- Wildlife Groups
Situated in mid Yorkshire and bordered by the Yorkshire Dales to the west, Nidderdale was declared an area of outstanding natural beauty (AONB) in 1994. The region covers 233 square miles and extends from the market towns of Otley and Ilkey on its southern boundary up to Masham in the north, and along with Pateley Bridge at its centre, these are the only areas of major habitation. As well as Nidderdale itself in the valley of the River Nidd, the region also encompasses the northern half of Lower Wharfedale, the Washburn Valley and parts of Wensleydale; its highest peak is Whernside (704m) on the border with the Yorkshire Dales. Although an increasingly popular destination for outdoor pursuits, Nidderdale's low level of tourism when compared to the Yorkshire Dales is to the benefit of wildlife.
Main Habitats & Top Sites (map top right)
Moorland: More than a quarter (28%) of Nidderdale is open moorland with nationally important areas of blanket bog. Two large moorland complexes, the East Nidderdale Moors and the West Nidderdale, Barden & Blubberhouses Moors, both SSSIs (Sites of Special Scientific Interest) pretty much dominate the western half of Nidderdale. Both areas are important refuges for some of our most threatened breeding birds birds such as Golden Plover, Curlew, Short Eared Owl and Merlin, as well as a wide range of plants and wild flowers including Bog Asphodel, Butterwort, Cranberry and nationally scarce Pale Forget Me Not.
Woodlands: Although scattered with notable concentrations around Masham, Pateley Bridge, Otley and the Washburn Valley, 8% of Nidderdale is classed as woodland (slightly lower than the national average of 10%) and several projects are underway to replace conifers with native deciduous trees, for example on the Summerstone Estate in Upper Nidderdale and Yorkshire Water's work on restoring ancient woodlands around their reservoirs. Some of the less natural wooded areas such as Fountains Abbey and Hackfall are paradoxically some of the best for wildlife, certainly for common woodland birds, whilst the more remote woodlands still support scarcer species such as Redstart, Wood Warbler and Pied Flycatcher.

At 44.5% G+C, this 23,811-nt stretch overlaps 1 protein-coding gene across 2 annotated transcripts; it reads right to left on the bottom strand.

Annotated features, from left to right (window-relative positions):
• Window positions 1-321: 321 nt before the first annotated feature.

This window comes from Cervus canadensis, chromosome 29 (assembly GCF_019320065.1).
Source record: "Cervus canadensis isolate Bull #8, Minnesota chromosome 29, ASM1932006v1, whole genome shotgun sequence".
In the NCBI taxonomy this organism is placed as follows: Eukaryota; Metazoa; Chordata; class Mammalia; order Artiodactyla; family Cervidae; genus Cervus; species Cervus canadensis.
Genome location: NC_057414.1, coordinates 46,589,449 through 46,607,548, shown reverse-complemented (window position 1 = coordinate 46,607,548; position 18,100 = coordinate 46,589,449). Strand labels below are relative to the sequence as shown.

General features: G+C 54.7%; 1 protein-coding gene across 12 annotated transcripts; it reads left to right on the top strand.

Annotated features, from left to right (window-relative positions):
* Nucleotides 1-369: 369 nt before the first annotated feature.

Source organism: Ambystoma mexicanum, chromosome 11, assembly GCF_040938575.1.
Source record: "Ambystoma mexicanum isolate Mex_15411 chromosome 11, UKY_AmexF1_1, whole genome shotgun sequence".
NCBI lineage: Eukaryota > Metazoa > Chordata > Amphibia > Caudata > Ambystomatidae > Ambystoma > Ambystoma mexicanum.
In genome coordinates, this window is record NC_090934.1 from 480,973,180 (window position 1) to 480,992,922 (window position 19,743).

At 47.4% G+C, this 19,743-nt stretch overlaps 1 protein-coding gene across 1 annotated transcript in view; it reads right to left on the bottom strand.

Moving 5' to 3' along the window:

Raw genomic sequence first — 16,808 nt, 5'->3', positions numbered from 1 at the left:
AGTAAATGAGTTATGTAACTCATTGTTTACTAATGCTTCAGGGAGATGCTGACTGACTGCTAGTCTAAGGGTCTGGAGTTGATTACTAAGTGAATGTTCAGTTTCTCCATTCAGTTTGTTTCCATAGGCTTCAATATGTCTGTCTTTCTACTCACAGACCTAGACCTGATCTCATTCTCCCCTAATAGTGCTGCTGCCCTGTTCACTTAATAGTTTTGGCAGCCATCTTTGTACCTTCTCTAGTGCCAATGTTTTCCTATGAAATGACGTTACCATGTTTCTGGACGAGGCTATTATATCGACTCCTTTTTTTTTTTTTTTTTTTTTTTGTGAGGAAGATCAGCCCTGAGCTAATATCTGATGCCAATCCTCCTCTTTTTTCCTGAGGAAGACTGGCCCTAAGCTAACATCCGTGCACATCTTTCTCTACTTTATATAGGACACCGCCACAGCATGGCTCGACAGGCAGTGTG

Water Courses: The Nidd is the main river of the region rising on the slopes of Whernside, feeding several reservoirs including Angramm, Scar House and Gouthwaite, before tumbling through Nidd Gorge near Knaresborough and joining the River Ouse in the Vale of York. Gouthwaite is the pick of these from a wildlife point of view - good for wintering ducks, geese and swans, passage wading birds, and wetland plant communities of sedges and wetland flowers. The Washburn Valley, further to the south, includes the reservoirs of Swinsty, Fewston, Thurscross & Lindley Wood - renowned for its displays of orchids and other wild flowers including Betony, Wild Angelica, Marsh Cinquefoil, the valley is also well known for its array of fungi species.
|Designated nature reserve|
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Header Image - Brimham Rocks.